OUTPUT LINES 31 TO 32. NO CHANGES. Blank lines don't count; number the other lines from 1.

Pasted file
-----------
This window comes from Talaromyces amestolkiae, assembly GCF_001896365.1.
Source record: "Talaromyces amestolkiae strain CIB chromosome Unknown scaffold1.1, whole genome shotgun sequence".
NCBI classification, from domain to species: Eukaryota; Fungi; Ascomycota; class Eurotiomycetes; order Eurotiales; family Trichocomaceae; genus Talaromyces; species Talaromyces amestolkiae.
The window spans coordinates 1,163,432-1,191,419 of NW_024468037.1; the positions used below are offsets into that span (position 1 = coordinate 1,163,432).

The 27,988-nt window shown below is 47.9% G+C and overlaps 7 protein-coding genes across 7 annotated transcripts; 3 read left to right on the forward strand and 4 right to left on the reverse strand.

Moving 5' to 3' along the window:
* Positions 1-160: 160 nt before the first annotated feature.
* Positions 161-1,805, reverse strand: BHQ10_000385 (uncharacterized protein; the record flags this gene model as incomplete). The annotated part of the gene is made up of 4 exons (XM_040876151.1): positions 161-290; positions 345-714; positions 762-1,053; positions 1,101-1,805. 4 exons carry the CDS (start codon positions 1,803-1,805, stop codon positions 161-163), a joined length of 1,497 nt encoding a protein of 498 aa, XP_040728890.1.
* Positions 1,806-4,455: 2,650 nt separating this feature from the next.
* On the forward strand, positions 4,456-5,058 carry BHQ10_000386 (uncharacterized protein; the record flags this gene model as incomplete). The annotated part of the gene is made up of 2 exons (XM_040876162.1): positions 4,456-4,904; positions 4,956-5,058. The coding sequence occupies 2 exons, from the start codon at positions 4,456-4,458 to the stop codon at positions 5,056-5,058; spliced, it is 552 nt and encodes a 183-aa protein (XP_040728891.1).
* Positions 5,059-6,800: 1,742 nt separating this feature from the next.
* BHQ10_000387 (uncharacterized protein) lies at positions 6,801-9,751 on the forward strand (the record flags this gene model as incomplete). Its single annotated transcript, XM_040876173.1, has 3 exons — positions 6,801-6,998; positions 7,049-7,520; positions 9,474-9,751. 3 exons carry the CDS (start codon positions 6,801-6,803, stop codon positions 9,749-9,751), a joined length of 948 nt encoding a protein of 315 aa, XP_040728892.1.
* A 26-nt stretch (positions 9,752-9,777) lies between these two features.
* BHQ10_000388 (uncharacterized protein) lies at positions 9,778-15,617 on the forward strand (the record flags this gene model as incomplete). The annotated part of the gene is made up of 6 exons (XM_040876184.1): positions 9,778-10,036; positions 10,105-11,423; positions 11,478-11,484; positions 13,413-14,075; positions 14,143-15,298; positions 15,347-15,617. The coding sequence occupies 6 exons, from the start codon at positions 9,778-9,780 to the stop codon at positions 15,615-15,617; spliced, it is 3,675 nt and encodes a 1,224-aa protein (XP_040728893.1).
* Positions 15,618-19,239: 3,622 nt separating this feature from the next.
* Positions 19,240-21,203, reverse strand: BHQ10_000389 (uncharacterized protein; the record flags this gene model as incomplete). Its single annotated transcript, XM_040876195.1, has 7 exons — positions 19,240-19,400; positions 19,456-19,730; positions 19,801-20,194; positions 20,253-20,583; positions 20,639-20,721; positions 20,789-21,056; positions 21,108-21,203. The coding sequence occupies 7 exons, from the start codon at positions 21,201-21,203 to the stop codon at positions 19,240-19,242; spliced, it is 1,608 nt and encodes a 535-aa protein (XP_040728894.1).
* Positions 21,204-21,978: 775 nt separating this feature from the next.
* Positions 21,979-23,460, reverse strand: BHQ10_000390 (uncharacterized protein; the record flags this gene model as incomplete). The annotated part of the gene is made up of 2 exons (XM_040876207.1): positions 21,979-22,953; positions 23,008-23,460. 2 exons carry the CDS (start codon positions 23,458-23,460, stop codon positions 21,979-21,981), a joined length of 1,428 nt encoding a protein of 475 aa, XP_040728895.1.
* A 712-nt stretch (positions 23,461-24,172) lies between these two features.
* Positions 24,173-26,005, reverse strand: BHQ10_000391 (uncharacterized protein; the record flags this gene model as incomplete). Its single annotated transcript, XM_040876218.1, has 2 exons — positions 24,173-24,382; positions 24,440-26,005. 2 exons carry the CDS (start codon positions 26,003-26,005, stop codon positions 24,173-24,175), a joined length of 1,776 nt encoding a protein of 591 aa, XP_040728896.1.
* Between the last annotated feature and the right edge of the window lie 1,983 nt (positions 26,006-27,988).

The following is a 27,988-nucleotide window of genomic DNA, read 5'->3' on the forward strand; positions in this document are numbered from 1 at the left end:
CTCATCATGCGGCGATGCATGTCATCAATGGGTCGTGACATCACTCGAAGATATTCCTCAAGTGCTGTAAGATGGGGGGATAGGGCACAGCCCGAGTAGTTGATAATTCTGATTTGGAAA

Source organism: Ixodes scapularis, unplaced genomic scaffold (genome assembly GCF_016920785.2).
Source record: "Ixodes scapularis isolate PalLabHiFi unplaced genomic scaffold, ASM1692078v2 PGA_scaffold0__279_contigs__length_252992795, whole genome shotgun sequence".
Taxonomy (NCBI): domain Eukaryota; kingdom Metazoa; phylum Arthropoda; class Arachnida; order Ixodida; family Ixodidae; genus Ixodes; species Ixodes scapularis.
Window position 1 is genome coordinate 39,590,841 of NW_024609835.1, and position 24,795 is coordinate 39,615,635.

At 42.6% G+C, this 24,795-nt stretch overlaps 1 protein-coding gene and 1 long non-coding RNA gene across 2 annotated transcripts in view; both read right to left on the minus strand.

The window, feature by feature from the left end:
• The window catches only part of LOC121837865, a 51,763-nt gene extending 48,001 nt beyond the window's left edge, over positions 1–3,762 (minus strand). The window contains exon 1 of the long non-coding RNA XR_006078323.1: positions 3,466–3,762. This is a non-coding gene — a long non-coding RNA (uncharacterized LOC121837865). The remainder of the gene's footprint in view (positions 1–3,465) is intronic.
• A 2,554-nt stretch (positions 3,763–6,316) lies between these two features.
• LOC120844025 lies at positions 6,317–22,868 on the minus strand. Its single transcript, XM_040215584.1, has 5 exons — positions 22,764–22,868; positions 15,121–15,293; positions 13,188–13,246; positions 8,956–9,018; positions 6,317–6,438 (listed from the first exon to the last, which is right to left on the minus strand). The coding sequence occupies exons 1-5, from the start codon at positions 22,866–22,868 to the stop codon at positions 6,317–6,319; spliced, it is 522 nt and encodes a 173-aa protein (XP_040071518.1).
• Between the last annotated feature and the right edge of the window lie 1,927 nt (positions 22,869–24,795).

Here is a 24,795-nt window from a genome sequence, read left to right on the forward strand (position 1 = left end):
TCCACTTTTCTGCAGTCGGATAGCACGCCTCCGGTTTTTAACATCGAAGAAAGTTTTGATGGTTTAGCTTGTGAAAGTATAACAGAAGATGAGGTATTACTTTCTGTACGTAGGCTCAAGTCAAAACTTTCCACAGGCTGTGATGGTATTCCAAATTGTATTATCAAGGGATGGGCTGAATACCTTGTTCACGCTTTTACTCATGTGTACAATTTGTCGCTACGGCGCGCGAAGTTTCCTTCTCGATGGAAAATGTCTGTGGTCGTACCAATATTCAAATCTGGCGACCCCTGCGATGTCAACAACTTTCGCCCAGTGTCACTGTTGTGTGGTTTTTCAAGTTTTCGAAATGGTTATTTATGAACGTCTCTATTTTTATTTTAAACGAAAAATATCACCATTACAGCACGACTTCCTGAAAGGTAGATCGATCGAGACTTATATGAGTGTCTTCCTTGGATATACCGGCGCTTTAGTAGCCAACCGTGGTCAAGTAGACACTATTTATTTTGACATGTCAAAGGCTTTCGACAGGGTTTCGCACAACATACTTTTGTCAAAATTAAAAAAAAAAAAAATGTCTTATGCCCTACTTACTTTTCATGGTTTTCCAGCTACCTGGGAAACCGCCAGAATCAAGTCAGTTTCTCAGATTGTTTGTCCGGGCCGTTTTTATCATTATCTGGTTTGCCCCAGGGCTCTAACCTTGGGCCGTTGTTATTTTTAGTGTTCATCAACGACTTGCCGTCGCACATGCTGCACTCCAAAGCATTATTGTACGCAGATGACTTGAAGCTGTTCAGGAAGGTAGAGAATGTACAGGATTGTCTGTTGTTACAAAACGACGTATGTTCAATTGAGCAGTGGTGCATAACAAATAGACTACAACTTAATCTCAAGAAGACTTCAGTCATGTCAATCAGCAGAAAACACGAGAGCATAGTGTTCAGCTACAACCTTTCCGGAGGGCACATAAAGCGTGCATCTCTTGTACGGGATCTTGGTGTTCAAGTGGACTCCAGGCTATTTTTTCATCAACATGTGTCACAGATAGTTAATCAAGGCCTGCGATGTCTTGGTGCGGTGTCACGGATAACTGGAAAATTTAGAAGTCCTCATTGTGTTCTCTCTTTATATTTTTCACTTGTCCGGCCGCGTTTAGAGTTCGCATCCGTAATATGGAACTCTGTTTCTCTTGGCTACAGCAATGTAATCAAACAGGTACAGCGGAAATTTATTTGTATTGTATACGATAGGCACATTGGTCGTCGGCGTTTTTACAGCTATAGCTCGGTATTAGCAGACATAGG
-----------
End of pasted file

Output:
• A 2,554-nt stretch (positions 3,763–6,316) lies between these two features.
• LOC120844025 lies at positions 6,317–22,868 on the minus strand. Its single transcript, XM_040215584.1, has 5 exons — positions 22,764–22,868; positions 15,121–15,293; positions 13,188–13,246; positions 8,956–9,018; positions 6,317–6,438 (listed from the first exon to the last, which is right to left on the minus strand). The coding sequence occupies exons 1-5, from the start codon at positions 22,866–22,868 to the stop codon at positions 6,317–6,319; spliced, it is 522 nt and encodes a 173-aa protein (XP_040071518.1).